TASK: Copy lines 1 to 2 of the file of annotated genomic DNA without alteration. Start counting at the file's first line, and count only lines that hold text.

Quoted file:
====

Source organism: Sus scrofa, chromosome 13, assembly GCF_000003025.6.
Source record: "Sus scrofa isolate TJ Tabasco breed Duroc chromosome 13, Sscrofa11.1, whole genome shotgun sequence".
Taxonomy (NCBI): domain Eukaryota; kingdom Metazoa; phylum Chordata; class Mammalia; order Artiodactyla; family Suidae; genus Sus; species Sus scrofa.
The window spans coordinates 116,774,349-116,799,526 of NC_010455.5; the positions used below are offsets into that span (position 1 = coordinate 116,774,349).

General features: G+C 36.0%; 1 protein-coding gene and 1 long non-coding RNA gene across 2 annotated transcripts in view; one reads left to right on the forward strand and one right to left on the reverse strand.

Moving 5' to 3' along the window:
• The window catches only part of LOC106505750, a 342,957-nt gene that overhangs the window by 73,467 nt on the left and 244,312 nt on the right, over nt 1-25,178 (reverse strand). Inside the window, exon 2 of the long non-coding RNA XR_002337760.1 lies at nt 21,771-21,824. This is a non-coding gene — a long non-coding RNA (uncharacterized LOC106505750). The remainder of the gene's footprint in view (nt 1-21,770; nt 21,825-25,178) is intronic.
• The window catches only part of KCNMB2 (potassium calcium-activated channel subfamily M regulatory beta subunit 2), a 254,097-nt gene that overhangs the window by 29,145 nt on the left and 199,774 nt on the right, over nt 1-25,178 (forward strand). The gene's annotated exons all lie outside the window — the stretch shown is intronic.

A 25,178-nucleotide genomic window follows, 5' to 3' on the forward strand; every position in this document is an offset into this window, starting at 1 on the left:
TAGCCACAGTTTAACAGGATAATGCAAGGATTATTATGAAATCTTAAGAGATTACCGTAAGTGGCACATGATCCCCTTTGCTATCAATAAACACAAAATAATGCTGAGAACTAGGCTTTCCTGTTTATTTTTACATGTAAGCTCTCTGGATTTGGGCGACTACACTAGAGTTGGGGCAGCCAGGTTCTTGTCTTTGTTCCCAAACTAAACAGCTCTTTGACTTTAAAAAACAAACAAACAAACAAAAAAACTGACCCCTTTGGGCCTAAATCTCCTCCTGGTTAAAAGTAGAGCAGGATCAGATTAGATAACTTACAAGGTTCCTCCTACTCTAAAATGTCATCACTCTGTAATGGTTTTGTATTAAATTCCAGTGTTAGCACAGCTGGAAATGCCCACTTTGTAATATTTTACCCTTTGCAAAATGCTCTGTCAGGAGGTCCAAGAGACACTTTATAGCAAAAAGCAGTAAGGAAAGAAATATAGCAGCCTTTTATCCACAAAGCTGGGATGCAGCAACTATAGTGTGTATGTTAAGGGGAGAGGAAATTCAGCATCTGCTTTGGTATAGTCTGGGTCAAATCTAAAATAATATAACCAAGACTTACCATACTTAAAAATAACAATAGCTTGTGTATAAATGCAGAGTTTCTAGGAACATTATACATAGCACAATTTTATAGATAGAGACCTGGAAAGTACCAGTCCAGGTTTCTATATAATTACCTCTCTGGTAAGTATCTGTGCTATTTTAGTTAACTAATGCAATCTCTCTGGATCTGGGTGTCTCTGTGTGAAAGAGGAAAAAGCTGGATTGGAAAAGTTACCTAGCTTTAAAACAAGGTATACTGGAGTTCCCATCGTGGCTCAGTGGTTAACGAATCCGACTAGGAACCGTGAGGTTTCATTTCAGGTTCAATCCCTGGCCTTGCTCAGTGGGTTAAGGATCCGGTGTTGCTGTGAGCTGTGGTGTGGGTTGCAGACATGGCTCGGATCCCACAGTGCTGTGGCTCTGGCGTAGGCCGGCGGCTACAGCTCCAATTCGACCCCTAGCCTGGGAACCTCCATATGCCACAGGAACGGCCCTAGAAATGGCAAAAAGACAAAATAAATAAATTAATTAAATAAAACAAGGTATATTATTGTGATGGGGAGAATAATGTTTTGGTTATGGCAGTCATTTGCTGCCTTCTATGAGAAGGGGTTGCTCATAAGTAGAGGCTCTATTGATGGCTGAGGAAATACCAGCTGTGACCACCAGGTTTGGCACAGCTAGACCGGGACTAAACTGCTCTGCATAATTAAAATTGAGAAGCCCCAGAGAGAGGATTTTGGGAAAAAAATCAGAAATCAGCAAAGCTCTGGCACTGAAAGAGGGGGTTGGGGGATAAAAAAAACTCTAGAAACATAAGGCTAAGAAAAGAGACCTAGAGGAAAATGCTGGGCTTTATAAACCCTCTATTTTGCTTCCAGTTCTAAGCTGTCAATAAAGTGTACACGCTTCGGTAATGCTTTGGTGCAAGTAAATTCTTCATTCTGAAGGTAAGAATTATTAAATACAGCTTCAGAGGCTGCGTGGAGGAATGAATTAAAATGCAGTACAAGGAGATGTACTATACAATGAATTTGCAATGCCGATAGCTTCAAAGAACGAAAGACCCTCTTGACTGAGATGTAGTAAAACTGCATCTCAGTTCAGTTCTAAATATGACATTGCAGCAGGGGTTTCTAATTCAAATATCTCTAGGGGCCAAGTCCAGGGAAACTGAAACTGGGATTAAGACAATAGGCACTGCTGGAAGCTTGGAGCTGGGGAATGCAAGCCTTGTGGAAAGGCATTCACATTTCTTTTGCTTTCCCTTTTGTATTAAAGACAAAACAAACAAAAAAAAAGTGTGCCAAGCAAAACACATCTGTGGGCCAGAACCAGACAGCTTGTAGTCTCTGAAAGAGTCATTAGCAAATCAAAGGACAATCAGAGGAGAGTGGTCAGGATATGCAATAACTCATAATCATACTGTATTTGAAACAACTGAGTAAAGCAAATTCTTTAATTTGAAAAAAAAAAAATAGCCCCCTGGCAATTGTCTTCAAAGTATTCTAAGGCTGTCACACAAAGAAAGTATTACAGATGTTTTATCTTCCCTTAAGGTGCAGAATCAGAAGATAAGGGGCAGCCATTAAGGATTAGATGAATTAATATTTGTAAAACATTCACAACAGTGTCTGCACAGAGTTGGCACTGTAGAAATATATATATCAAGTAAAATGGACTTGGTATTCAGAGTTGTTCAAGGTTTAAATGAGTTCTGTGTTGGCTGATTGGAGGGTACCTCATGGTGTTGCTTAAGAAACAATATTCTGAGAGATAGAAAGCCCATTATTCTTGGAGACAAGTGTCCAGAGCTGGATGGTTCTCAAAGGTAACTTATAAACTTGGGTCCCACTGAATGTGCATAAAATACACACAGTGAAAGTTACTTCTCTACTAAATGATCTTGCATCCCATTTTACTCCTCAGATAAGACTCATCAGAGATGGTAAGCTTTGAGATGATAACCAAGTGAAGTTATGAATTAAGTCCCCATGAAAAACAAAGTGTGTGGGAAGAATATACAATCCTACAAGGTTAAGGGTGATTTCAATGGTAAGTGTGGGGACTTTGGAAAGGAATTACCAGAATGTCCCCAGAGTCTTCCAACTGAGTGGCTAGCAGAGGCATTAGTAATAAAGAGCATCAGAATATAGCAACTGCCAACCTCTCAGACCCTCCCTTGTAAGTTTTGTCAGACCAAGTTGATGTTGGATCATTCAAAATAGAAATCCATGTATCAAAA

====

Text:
Source organism: Sus scrofa, chromosome 13, assembly GCF_000003025.6.
Source record: "Sus scrofa isolate TJ Tabasco breed Duroc chromosome 13, Sscrofa11.1, whole genome shotgun sequence".